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After COVID-19 successes, researchers push to develop mRNA vaccines for other diseases

mRNA vaccines are now in the limelight as a key tool for tackling COVID-19, but the technology was originally developed for other diseases, such as cancer, that researchers are now hoping to treat.

When the broad range of vaccines against COVID-19 were being tested in clinical trials, only a few experts expected the unproven technology of mRNA to be the star. Within 10 months, mRNA vaccines were both the first to be approved and the most effective. Although these are the first mRNA vaccines to be approved, the story of mRNA vaccines starts more than 30 years ago, with many bumps in the road along the way.

In 1990, the late physician-scientist Jon Wolff and his University of Wisconsin colleagues injected mRNA into mice, which caused cells in the mice to produce the encoded proteins. In many ways, that work served as the first step toward making a vaccine from mRNA, but there was a long way to go—and there still is, for many applications.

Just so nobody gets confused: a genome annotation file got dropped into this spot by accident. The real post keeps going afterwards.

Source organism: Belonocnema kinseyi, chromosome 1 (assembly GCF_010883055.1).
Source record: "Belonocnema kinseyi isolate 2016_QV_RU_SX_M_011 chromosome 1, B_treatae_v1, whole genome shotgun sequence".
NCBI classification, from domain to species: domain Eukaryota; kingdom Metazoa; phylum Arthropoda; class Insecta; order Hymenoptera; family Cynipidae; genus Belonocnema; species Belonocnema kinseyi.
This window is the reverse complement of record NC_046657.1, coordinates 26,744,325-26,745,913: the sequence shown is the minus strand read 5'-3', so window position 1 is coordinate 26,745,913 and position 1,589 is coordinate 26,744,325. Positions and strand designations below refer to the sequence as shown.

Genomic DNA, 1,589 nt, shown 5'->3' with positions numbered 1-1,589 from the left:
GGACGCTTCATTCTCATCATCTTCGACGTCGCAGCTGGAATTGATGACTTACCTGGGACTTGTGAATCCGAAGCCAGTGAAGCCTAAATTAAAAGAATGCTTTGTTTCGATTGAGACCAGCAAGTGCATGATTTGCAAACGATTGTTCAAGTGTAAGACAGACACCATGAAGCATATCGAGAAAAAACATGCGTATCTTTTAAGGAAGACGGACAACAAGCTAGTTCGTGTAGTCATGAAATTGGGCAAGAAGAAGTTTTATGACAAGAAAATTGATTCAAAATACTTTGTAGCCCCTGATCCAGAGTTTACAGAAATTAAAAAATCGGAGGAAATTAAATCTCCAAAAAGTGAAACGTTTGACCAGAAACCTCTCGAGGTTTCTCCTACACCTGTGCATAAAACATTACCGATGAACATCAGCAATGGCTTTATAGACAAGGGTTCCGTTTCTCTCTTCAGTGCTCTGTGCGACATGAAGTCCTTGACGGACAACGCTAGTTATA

Traditional vaccines use a weak or inactive form of a microorganism to turn the immune system against the disease. After a person is given injection of an mRNA vaccine, their cells make part or all of a protein that causes an immune response, including the production of antibodies. Although the most widely known examples are the mRNA-based vaccines from BioNTech–Pfizer and Moderna directed against the SARS-CoV-2 coronavirus that causes COVID-19, that is just one small part of this field—and those vaccines were not the first efforts that used mRNA.

Despite the many benefits of using this molecule as the basis of a vaccine, it comes with fundamental challenges: it is not very stable inside cells, and mRNA is not efficiently translated into proteins when used as a gene-delivery tool. Today, mRNA can be engineered to battle many diseases, but it will not work with all of them.

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